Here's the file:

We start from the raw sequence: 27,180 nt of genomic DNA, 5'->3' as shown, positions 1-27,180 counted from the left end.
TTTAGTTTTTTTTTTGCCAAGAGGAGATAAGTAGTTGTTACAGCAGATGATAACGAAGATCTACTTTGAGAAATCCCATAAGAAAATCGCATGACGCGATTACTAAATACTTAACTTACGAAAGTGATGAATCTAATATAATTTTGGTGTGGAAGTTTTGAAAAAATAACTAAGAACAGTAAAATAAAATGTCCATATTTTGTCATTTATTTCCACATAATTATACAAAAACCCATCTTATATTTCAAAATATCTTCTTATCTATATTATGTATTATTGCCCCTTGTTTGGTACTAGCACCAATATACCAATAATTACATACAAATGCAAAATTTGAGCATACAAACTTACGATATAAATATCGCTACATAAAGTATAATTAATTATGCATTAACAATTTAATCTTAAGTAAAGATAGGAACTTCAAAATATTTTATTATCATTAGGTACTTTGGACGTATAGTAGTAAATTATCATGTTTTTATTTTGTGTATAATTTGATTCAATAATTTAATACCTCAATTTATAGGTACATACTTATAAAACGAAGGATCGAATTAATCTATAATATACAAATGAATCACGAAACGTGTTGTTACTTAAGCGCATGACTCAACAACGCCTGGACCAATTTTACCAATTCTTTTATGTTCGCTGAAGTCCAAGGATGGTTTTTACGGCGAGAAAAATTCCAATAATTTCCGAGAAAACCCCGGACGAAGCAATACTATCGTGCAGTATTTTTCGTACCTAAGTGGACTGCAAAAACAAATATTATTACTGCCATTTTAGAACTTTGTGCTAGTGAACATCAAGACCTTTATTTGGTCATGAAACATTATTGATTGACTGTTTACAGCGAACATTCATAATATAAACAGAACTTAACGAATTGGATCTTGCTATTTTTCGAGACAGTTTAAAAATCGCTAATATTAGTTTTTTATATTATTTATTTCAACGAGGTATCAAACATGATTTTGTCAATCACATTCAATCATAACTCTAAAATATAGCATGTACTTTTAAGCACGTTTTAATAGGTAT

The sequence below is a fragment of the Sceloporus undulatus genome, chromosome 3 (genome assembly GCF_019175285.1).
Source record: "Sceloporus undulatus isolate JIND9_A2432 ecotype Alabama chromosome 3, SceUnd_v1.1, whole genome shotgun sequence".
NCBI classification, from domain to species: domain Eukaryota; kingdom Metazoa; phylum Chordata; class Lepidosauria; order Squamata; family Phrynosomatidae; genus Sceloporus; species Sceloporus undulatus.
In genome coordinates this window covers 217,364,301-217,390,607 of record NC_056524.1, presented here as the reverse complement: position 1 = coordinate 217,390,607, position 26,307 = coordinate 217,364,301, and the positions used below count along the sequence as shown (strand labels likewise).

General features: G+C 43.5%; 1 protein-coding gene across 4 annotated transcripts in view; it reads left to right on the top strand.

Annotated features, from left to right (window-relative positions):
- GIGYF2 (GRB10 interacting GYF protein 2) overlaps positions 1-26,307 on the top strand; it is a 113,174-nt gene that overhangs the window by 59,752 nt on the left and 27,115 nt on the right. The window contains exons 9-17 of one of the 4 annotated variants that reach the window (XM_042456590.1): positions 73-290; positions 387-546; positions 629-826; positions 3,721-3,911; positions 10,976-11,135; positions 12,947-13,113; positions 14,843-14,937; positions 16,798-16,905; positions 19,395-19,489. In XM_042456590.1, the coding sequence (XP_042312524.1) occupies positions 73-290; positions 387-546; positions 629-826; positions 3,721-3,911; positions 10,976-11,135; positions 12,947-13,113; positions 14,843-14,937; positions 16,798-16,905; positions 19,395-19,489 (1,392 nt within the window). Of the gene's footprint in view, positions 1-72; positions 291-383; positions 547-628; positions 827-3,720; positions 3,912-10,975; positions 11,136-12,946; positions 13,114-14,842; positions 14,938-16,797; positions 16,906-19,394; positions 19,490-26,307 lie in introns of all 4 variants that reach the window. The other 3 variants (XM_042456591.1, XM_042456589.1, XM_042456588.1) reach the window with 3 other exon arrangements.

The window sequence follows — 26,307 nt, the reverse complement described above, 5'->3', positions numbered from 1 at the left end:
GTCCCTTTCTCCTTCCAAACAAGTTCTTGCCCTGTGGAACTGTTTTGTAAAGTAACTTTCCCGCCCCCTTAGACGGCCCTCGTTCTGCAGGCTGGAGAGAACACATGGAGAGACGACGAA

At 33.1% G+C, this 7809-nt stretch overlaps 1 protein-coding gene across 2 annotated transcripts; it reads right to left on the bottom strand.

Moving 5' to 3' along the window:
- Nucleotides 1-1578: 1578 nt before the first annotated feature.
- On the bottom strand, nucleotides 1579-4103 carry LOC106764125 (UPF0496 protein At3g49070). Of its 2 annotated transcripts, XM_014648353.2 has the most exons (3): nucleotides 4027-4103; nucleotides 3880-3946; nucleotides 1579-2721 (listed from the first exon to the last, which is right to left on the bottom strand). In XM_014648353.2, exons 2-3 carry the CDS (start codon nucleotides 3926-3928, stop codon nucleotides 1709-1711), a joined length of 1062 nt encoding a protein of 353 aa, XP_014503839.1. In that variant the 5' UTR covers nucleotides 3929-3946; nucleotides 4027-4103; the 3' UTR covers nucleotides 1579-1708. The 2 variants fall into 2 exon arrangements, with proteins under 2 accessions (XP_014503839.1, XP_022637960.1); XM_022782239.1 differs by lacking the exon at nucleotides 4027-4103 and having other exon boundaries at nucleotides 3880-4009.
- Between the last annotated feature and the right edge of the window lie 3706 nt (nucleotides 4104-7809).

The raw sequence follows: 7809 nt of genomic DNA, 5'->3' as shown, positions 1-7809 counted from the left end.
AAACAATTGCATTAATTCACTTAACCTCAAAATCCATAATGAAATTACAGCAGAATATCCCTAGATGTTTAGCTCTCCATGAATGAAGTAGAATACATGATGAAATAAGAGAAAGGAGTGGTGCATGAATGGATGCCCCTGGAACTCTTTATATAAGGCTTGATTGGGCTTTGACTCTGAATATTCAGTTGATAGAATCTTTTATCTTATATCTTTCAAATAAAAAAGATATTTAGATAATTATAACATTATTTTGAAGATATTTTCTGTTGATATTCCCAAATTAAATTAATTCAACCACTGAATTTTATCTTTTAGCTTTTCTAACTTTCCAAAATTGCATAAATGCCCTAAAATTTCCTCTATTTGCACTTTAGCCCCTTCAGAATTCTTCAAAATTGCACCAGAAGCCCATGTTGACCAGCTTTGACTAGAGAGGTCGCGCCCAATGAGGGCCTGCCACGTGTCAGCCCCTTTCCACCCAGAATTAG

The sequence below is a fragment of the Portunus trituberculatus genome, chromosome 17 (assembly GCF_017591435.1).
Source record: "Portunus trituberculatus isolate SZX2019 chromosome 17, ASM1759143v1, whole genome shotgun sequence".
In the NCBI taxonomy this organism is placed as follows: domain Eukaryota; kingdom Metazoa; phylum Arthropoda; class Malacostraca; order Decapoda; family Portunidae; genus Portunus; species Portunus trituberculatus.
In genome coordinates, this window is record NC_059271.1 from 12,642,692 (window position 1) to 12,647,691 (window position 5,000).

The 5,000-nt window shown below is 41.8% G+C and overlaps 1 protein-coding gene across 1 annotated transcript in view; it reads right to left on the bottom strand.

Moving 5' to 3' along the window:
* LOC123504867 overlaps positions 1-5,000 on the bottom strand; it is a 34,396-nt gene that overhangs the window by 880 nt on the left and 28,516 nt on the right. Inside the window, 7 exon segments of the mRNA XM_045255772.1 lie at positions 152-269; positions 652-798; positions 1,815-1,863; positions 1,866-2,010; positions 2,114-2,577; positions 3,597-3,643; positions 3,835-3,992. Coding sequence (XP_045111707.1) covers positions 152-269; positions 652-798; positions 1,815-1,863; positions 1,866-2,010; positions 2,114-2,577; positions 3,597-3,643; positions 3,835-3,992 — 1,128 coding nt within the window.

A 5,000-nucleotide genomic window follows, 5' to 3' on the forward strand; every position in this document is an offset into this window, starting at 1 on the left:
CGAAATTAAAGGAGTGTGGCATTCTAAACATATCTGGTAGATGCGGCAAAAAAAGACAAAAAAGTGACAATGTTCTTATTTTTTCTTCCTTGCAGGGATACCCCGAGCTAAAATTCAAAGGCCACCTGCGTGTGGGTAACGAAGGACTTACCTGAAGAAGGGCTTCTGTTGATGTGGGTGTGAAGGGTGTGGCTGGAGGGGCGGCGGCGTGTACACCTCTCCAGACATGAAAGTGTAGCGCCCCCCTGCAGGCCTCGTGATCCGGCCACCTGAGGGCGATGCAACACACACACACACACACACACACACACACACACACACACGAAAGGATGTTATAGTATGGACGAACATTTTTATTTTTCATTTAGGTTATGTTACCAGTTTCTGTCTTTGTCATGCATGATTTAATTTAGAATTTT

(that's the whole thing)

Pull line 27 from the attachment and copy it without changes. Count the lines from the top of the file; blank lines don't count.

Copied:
CGAAATTAAAGGAGTGTGGCATTCTAAACATATCTGGTAGATGCGGCAAAAAAAGACAAAAAAGTGACAATGTTCTTATTTTTTCTTCCTTGCAGGGATACCCCGAGCTAAAATTCAAAGGCCACCTGCGTGTGGGTAACGAAGGACTTACCTGAAGAAGGGCTTCTGTTGATGTGGGTGTGAAGGGTGTGGCTGGAGGGGCGGCGGCGTGTACACCTCTCCAGACATGAAAGTGTAGCGCCCCCCTGCAGGCCTCGTGATCCGGCCACCTGAGGGCGATGCAACACACACACACACACACACACACACACACACACACACACGAAAGGATGTTATAGTATGGACGAACATTTTTATTTTTCATTTAGGTTATGTTACCAGTTTCTGTCTTTGTCATGCATGATTTAATTTAGAATTTT